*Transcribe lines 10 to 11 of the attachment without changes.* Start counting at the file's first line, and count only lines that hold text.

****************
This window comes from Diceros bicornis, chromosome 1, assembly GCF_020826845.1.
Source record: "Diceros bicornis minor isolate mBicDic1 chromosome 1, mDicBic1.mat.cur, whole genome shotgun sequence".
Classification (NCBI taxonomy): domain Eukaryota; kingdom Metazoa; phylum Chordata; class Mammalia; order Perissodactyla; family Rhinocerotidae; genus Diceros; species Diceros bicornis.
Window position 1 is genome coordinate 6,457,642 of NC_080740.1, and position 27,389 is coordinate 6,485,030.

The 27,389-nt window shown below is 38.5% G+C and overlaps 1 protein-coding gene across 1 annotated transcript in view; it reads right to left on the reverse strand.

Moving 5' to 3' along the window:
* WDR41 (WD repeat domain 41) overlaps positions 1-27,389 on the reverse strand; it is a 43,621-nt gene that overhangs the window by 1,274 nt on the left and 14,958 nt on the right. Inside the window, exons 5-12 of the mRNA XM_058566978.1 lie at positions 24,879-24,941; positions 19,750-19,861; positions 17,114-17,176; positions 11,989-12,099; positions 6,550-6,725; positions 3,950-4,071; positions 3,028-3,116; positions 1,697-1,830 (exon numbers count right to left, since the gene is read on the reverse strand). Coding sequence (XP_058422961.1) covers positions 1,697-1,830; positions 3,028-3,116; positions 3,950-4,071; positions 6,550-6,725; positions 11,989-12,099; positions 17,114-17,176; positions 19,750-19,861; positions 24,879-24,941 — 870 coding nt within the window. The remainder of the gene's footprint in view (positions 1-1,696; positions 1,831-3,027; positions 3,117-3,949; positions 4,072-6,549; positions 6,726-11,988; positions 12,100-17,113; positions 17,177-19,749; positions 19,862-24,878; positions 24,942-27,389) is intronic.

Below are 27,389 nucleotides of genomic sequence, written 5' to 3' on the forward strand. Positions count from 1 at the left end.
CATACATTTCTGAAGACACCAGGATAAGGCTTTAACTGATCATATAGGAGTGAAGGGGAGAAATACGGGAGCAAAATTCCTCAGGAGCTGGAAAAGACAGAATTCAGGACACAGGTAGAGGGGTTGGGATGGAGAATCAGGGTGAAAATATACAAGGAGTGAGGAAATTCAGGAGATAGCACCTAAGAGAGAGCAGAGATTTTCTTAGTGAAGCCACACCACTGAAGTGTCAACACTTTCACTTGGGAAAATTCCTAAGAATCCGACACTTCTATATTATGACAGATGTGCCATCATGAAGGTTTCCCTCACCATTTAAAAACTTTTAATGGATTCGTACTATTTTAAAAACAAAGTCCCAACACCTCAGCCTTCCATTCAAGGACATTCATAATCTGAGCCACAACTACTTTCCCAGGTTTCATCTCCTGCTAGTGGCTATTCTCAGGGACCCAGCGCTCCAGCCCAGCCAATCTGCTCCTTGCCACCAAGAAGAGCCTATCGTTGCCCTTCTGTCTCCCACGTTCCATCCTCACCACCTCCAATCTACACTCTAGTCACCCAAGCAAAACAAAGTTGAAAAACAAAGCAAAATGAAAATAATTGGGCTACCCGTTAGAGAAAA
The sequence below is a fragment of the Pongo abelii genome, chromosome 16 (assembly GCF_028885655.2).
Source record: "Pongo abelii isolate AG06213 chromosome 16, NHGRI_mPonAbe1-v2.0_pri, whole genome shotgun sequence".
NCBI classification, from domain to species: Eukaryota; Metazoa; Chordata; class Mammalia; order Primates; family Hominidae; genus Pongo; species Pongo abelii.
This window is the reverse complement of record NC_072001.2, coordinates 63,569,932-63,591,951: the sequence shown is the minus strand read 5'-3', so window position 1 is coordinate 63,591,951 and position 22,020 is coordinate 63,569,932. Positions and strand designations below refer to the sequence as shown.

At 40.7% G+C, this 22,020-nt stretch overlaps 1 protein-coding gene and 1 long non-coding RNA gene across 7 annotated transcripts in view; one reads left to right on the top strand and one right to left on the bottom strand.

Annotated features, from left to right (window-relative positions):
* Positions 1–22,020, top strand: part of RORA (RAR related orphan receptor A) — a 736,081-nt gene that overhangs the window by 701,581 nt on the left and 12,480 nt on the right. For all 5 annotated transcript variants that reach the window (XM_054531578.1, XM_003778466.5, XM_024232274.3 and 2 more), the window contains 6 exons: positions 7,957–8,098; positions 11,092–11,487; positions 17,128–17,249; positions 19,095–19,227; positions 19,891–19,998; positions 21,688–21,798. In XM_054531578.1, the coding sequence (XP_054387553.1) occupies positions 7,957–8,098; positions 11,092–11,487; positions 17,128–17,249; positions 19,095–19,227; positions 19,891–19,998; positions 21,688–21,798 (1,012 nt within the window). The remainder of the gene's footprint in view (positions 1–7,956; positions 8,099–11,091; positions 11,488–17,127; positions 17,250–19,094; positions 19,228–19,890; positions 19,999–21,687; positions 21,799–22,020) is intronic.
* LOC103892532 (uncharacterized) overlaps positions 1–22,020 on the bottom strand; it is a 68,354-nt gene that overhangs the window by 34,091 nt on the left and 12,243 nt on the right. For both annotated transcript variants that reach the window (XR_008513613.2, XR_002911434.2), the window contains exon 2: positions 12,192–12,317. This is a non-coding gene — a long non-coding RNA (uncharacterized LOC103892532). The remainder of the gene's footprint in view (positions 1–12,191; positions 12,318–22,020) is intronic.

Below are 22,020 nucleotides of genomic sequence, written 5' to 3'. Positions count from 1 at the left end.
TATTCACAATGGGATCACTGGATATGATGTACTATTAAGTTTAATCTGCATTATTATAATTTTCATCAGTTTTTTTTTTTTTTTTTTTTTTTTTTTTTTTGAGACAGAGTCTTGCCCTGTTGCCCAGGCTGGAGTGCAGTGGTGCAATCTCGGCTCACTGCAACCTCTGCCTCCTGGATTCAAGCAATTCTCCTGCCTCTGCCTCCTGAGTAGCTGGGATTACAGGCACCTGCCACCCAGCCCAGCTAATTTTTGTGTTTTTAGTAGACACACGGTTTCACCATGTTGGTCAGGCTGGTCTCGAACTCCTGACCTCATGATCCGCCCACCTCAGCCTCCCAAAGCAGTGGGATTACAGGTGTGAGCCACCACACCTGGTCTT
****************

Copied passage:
The sequence below is a fragment of the Pongo abelii genome, chromosome 16 (assembly GCF_028885655.2).
Source record: "Pongo abelii isolate AG06213 chromosome 16, NHGRI_mPonAbe1-v2.0_pri, whole genome shotgun sequence".